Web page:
Fact Sheet 2009–3107
Viral hemorrhagic septicemia virus (VHSv) is a serious fish pathogen that has been responsible for large-scale fish kills in the Great Lakes since 2005. It causes high mortality and resulting outbreaks have severe economic consequences for aquaculture. Iodophor disinfection of salmonid eggs is a standard hatchery practice to reduce the risk of pathogen transfer during gamete collection (“spawning”) operations and is thus a leading candidate for reducing VHSv transmission during and after spawning of nonsalmonid fishes. However, before it is incorporated by hatcheries during nonsalmonid fish spawning efforts, its safety and effectiveness needs to be evaluated. The USGS Fact Sheet 2009–3107, “Evaluation of the Efficacy of Iodophor Disinfection of Walleye and Northern Pike Eggs to Eliminate Viral Hemorrhagic Septicemia Virus” presents the results of a study to assess the effectiveness of iodophor disinfection for eliminating VHSv (strain IVb) from fertilized eggs of walleye and northern pike intentionally challenged with VHSv following egg fertilization. Walleye and northern pike egg survival (hatch) following iodophor egg disinfection also was assessed.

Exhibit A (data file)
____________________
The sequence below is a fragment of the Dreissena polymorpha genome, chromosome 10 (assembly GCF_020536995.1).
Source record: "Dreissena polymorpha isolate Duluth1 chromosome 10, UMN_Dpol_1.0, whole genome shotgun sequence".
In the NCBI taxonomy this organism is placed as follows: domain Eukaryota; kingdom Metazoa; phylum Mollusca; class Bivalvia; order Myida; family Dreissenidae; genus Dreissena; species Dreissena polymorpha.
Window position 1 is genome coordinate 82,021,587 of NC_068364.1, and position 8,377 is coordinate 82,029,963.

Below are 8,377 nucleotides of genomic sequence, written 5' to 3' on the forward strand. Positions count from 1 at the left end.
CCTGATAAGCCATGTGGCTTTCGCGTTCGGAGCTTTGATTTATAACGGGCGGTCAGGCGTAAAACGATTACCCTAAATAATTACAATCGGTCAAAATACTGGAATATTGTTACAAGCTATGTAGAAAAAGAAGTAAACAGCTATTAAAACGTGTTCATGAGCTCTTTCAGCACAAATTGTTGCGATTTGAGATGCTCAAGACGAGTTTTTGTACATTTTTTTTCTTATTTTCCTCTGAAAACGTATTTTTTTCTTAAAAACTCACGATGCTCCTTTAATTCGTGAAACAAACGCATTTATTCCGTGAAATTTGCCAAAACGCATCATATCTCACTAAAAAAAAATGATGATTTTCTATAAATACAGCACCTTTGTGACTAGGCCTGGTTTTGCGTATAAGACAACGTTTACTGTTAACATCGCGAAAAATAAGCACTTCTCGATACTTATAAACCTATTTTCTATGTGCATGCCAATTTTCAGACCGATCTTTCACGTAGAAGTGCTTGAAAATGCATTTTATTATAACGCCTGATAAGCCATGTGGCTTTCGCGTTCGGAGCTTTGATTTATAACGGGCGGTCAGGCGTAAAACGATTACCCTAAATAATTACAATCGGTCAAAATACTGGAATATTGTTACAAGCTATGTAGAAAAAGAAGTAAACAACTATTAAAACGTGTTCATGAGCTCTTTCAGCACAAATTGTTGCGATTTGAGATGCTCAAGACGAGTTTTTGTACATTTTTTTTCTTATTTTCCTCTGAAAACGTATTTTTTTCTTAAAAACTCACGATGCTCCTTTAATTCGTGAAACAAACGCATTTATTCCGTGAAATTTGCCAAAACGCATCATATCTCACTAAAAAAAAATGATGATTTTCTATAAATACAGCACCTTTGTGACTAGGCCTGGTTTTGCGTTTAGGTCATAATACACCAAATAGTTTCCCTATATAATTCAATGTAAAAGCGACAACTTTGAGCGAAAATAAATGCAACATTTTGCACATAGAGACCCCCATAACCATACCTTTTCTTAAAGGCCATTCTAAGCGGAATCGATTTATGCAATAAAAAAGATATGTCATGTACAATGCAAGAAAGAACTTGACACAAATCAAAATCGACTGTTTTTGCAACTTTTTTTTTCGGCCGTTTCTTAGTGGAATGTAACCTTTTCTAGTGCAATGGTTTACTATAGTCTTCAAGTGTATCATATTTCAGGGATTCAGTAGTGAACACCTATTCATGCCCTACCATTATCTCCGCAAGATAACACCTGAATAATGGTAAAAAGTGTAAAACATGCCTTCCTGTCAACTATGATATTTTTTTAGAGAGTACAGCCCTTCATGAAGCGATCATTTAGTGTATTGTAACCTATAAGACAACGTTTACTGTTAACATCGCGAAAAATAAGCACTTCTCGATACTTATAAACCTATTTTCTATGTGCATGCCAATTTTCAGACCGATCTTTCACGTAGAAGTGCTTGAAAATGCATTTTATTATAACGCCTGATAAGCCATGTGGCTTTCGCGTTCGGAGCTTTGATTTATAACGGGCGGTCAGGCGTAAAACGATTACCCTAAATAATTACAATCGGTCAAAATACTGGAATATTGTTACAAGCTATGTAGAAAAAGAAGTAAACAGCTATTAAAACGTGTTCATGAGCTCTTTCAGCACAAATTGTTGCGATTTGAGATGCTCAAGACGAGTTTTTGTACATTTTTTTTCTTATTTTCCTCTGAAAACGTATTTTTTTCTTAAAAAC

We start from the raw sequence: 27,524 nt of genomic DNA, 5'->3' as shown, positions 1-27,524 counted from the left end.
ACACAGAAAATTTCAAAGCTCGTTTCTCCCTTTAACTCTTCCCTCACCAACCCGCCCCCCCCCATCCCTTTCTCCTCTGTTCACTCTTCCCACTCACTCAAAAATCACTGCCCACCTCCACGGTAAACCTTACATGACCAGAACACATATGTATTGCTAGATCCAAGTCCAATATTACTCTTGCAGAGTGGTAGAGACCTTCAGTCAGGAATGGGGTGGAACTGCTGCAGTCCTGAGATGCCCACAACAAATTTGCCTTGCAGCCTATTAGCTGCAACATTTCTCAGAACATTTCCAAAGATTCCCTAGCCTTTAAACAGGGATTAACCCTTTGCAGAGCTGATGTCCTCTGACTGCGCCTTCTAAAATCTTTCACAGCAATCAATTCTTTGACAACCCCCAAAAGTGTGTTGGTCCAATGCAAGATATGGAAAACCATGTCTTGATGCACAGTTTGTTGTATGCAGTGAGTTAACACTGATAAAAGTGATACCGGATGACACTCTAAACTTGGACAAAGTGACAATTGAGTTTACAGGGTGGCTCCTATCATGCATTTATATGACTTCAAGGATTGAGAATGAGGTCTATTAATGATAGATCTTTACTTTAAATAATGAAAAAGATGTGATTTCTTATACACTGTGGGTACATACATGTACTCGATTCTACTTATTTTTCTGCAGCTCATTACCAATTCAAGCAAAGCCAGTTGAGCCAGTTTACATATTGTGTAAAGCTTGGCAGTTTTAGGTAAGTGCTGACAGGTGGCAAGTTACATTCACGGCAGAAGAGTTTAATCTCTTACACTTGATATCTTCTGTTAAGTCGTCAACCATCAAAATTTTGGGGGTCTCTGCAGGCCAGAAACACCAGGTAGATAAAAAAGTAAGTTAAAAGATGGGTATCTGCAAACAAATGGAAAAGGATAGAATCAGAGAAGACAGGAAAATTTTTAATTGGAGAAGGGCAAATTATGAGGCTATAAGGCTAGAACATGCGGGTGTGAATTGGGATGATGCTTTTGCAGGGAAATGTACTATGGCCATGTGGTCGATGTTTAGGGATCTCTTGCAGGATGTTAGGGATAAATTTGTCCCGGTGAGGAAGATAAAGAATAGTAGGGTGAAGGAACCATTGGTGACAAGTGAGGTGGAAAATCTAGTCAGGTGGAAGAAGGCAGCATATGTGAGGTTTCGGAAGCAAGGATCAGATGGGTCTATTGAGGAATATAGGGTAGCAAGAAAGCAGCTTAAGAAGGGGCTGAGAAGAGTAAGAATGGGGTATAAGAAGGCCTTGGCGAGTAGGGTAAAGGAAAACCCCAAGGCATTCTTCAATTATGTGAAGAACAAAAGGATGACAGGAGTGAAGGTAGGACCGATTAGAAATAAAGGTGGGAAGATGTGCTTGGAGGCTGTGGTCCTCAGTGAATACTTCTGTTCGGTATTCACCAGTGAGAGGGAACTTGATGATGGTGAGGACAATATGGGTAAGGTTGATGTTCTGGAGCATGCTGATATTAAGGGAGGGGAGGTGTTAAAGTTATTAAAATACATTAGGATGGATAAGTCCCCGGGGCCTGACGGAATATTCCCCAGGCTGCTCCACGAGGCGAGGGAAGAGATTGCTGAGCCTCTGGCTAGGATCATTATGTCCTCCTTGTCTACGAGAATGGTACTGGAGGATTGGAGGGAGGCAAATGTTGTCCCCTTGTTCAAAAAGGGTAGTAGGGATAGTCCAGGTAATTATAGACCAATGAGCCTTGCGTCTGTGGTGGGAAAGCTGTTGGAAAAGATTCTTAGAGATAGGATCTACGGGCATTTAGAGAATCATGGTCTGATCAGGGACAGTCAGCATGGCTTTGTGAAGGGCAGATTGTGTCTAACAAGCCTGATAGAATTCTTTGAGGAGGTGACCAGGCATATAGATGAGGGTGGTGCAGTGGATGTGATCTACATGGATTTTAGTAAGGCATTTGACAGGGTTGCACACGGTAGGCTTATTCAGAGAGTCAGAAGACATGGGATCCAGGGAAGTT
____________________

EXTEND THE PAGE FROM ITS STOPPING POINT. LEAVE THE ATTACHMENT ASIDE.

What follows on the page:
First posted January 2010
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Tuttle-Lau, M.T., Phillips, K.A., and Gaikowski, M.P., 2010, Evaluation of the efficacy of iodophor disinfection of walleye and northern pike eggs to eliminate viral hemorrhagic septicemia virus: U.S. Geological Survey Fact Sheet 2009-3107, 4p.